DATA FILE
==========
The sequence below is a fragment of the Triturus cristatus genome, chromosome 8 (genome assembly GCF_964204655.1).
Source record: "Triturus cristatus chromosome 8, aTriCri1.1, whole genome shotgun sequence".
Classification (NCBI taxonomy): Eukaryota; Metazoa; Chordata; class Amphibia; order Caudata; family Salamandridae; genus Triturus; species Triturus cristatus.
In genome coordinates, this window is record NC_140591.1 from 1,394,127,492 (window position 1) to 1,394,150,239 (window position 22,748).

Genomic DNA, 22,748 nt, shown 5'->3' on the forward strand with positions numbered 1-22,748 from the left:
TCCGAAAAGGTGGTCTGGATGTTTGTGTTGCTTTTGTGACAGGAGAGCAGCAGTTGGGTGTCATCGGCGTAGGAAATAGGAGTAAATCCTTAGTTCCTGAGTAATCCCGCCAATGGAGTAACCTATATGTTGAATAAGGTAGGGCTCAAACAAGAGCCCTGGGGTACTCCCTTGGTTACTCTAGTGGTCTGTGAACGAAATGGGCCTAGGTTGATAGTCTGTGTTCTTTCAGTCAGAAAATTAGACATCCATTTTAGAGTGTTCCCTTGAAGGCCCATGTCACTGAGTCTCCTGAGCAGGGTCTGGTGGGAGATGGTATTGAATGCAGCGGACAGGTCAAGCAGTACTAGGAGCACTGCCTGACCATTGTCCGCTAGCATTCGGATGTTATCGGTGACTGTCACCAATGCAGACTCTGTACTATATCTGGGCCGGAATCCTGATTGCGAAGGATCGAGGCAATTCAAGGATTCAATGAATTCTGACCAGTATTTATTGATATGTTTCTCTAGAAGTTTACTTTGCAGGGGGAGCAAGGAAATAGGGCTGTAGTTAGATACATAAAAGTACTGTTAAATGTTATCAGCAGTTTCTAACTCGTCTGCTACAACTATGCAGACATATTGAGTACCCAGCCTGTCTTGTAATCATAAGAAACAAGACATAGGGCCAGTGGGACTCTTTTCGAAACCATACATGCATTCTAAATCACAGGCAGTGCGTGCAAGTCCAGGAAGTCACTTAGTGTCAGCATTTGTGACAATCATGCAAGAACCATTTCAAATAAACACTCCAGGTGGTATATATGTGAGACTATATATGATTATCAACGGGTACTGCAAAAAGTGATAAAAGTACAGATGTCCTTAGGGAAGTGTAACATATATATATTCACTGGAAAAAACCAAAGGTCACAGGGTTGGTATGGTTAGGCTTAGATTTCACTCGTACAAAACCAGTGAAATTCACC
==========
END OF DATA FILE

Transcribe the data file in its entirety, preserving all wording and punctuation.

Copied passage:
The sequence below is a fragment of the Triturus cristatus genome, chromosome 8 (genome assembly GCF_964204655.1).
Source record: "Triturus cristatus chromosome 8, aTriCri1.1, whole genome shotgun sequence".
Classification (NCBI taxonomy): Eukaryota; Metazoa; Chordata; class Amphibia; order Caudata; family Salamandridae; genus Triturus; species Triturus cristatus.
In genome coordinates, this window is record NC_140591.1 from 1,394,127,492 (window position 1) to 1,394,150,239 (window position 22,748).

Genomic DNA, 22,748 nt, shown 5'->3' on the forward strand with positions numbered 1-22,748 from the left:
TCCGAAAAGGTGGTCTGGATGTTTGTGTTGCTTTTGTGACAGGAGAGCAGCAGTTGGGTGTCATCGGCGTAGGAAATAGGAGTAAATCCTTAGTTCCTGAGTAATCCCGCCAATGGAGTAACCTATATGTTGAATAAGGTAGGGCTCAAACAAGAGCCCTGGGGTACTCCCTTGGTTACTCTAGTGGTCTGTGAACGAAATGGGCCTAGGTTGATAGTCTGTGTTCTTTCAGTCAGAAAATTAGACATCCATTTTAGAGTGTTCCCTTGAAGGCCCATGTCACTGAGTCTCCTGAGCAGGGTCTGGTGGGAGATGGTATTGAATGCAGCGGACAGGTCAAGCAGTACTAGGAGCACTGCCTGACCATTGTCCGCTAGCATTCGGATGTTATCGGTGACTGTCACCAATGCAGACTCTGTACTATATCTGGGCCGGAATCCTGATTGCGAAGGATCGAGGCAATTCAAGGATTCAATGAATTCTGACCAGTATTTATTGATATGTTTCTCTAGAAGTTTACTTTGCAGGGGGAGCAAGGAAATAGGGCTGTAGTTAGATACATAAAAGTACTGTTAAATGTTATCAGCAGTTTCTAACTCGTCTGCTACAACTATGCAGACATATTGAGTACCCAGCCTGTCTTGTAATCATAAGAAACAAGACATAGGGCCAGTGGGACTCTTTTCGAAACCATACATGCATTCTAAATCACAGGCAGTGCGTGCAAGTCCAGGAAGTCACTTAGTGTCAGCATTTGTGACAATCATGCAAGAACCATTTCAAATAAACACTCCAGGTGGTATATATGTGAGACTATATATGATTATCAACGGGTACTGCAAAAAGTGATAAAAGTACAGATGTCCTTAGGGAAGTGTAACATATATATATTCACTGGAAAAAACCAAAGGTCACAGGGTTGGTATGGTTAGGCTTAGATTTCACTCGTACAAAACCAGTGAAATTCACC